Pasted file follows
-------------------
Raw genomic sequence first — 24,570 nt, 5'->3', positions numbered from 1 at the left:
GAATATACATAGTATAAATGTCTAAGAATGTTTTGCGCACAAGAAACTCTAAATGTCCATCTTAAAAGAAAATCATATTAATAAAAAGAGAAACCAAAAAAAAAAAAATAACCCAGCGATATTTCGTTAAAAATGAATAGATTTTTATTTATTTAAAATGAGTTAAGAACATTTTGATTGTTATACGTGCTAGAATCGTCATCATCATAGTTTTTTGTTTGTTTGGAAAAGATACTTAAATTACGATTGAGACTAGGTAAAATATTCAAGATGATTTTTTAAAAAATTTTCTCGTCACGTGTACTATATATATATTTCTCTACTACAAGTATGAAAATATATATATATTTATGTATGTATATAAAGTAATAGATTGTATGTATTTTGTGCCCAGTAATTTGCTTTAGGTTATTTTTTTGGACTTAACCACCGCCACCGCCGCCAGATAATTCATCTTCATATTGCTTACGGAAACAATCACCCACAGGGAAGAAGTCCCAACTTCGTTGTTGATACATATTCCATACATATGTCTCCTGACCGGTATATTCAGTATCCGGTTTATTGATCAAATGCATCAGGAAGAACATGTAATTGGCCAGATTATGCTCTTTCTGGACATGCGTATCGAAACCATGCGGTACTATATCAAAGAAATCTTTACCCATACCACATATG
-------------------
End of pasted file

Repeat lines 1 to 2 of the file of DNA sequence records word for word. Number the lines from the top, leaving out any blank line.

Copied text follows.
Raw genomic sequence first — 24,570 nt, 5'->3', positions numbered from 1 at the left:
GAATATACATAGTATAAATGTCTAAGAATGTTTTGCGCACAAGAAACTCTAAATGTCCATCTTAAAAGAAAATCATATTAATAAAAAGAGAAACCAAAAAAAAAAAAATAACCCAGCGATATTTCGTTAAAAATGAATAGATTTTTATTTATTTAAAATGAGTTAAGAACATTTTGATTGTTATACGTGCTAGAATCGTCATCATCATAGTTTTTTGTTTGTTTGGAAAAGATACTTAAATTACGATTGAGACTAGGTAAAATATTCAAGATGATTTTTTAAAAAATTTTCTCGTCACGTGTACTATATATATATTTCTCTACTACAAGTATGAAAATATATATATATTTATGTATGTATATAAAGTAATAGATTGTATGTATTTTGTGCCCAGTAATTTGCTTTAGGTTATTTTTTTGGACTTAACCACCGCCACCGCCGCCAGATAATTCATCTTCATATTGCTTACGGAAACAATCACCCACAGGGAAGAAGTCCCAACTTCGTTGTTGATACATATTCCATACATATGTCTCCTGACCGGTATATTCAGTATCCGGTTTATTGATCAAATGCATCAGGAAGAACATGTAATTGGCCAGATTATGCTCTTTCTGGACATGCGTATCGAAACCATGCGGTACTATATCAAAGAAATCTTTACCCATACCACATATG